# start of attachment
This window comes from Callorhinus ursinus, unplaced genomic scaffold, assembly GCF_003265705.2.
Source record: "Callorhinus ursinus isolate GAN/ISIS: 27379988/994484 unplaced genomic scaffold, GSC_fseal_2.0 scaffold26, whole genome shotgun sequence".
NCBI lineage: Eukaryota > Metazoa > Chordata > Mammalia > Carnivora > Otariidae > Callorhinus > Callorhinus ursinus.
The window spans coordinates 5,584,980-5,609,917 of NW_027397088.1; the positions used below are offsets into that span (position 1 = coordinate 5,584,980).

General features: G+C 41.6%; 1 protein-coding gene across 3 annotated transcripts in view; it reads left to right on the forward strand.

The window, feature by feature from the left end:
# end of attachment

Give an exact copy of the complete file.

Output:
This window comes from Callorhinus ursinus, unplaced genomic scaffold, assembly GCF_003265705.2.
Source record: "Callorhinus ursinus isolate GAN/ISIS: 27379988/994484 unplaced genomic scaffold, GSC_fseal_2.0 scaffold26, whole genome shotgun sequence".
NCBI lineage: Eukaryota > Metazoa > Chordata > Mammalia > Carnivora > Otariidae > Callorhinus > Callorhinus ursinus.
The window spans coordinates 5,584,980-5,609,917 of NW_027397088.1; the positions used below are offsets into that span (position 1 = coordinate 5,584,980).

General features: G+C 41.6%; 1 protein-coding gene across 3 annotated transcripts in view; it reads left to right on the forward strand.

The window, feature by feature from the left end: